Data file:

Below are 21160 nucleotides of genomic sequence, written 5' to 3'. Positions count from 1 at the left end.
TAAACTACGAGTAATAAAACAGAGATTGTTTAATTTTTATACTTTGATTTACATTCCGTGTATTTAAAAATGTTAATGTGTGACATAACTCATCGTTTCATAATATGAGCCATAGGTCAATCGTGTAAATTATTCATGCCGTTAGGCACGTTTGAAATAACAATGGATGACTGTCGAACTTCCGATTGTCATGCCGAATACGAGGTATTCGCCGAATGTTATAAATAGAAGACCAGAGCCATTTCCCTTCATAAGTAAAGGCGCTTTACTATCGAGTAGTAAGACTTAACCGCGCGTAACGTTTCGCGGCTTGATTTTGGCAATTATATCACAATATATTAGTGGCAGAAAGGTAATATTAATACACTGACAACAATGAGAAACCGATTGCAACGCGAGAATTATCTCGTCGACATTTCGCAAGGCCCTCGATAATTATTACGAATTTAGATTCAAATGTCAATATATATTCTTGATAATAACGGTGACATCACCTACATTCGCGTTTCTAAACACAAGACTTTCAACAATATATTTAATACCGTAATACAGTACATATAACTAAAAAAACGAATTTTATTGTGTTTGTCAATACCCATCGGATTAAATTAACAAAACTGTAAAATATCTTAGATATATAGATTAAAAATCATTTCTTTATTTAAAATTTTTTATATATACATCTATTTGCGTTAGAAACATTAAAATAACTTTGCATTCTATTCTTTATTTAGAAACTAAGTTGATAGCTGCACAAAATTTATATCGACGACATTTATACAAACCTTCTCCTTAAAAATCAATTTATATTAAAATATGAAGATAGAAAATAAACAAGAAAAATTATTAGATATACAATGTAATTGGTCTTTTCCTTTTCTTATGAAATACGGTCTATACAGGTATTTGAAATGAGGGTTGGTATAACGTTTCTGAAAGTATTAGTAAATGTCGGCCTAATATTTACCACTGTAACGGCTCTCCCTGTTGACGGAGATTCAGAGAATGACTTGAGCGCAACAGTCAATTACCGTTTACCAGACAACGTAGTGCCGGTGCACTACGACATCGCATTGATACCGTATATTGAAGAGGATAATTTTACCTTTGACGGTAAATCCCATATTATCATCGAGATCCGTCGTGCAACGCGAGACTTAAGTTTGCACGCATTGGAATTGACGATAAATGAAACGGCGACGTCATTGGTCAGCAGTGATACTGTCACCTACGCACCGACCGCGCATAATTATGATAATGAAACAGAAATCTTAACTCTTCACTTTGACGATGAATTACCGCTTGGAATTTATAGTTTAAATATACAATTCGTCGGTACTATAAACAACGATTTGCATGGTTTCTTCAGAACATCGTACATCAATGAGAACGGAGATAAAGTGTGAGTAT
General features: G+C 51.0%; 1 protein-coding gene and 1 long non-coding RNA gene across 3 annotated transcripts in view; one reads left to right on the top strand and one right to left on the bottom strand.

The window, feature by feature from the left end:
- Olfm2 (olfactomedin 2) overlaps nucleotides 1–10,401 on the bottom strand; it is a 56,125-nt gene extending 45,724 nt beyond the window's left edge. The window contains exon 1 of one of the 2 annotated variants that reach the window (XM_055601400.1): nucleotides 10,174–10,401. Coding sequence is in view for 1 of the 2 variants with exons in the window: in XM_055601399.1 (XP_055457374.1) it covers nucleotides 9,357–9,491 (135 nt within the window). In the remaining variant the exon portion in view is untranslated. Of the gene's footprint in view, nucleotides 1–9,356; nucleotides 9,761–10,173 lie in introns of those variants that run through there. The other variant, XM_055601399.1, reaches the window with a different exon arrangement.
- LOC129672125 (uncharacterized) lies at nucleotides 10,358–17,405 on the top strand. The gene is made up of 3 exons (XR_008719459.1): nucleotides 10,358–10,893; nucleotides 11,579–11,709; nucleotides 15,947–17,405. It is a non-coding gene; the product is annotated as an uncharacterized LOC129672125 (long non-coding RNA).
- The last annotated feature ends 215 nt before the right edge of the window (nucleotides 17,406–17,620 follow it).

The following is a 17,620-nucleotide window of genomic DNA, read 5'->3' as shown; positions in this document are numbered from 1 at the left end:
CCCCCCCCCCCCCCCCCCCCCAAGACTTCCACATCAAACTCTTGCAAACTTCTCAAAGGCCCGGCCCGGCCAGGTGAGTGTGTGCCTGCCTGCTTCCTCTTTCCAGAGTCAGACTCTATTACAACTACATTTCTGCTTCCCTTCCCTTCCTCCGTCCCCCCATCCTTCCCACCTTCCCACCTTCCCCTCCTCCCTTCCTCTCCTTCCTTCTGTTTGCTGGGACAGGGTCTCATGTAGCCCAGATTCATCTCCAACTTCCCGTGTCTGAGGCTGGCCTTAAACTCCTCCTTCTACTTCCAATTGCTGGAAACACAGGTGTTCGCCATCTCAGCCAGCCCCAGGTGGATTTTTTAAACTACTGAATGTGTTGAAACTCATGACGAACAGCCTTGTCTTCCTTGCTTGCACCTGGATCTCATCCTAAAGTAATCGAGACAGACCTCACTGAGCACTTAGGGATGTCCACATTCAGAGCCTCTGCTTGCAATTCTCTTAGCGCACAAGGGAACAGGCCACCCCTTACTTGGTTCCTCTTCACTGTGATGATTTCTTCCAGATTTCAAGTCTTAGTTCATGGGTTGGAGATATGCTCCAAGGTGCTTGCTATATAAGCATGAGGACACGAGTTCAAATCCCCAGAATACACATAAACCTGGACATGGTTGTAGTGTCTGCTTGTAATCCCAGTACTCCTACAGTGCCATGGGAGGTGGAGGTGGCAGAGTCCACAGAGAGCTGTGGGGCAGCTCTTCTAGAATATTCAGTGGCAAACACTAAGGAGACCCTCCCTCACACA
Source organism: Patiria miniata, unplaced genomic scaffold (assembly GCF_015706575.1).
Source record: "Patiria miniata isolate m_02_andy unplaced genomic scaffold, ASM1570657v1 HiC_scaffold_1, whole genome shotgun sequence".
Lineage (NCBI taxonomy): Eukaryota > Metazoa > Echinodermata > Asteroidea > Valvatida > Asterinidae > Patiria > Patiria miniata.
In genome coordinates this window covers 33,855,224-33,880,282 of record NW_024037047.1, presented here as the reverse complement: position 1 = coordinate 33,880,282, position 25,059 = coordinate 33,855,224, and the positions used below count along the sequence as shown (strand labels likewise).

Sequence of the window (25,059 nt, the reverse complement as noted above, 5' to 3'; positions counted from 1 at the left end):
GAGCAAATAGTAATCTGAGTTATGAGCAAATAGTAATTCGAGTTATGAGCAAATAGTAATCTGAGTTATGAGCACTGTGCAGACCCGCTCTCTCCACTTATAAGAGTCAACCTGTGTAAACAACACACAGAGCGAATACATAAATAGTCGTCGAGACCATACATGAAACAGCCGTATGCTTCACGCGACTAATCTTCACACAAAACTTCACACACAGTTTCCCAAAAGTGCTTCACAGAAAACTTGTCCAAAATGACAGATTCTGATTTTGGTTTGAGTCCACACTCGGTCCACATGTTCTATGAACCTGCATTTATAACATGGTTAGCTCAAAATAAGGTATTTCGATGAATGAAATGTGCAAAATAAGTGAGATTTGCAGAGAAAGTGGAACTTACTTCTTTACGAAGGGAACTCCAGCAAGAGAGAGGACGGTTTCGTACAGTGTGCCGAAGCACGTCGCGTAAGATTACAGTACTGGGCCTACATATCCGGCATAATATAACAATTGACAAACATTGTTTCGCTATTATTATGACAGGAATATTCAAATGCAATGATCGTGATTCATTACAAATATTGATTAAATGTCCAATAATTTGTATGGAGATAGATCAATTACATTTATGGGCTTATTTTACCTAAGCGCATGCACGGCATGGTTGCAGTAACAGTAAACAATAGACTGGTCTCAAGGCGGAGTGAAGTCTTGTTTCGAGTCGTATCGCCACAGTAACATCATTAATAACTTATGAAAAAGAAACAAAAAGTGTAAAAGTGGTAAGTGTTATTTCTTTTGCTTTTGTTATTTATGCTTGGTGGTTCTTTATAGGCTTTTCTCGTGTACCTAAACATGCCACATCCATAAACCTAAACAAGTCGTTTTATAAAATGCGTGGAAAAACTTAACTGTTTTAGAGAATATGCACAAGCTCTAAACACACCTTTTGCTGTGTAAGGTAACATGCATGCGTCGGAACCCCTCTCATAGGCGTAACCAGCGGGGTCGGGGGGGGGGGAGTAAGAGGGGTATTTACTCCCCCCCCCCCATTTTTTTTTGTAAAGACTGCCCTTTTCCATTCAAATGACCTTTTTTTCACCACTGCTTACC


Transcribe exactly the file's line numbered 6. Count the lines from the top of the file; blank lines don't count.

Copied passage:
- LOC129672125 (uncharacterized) lies at nucleotides 10,358–17,405 on the top strand. The gene is made up of 3 exons (XR_008719459.1): nucleotides 10,358–10,893; nucleotides 11,579–11,709; nucleotides 15,947–17,405. It is a non-coding gene; the product is annotated as an uncharacterized LOC129672125 (long non-coding RNA).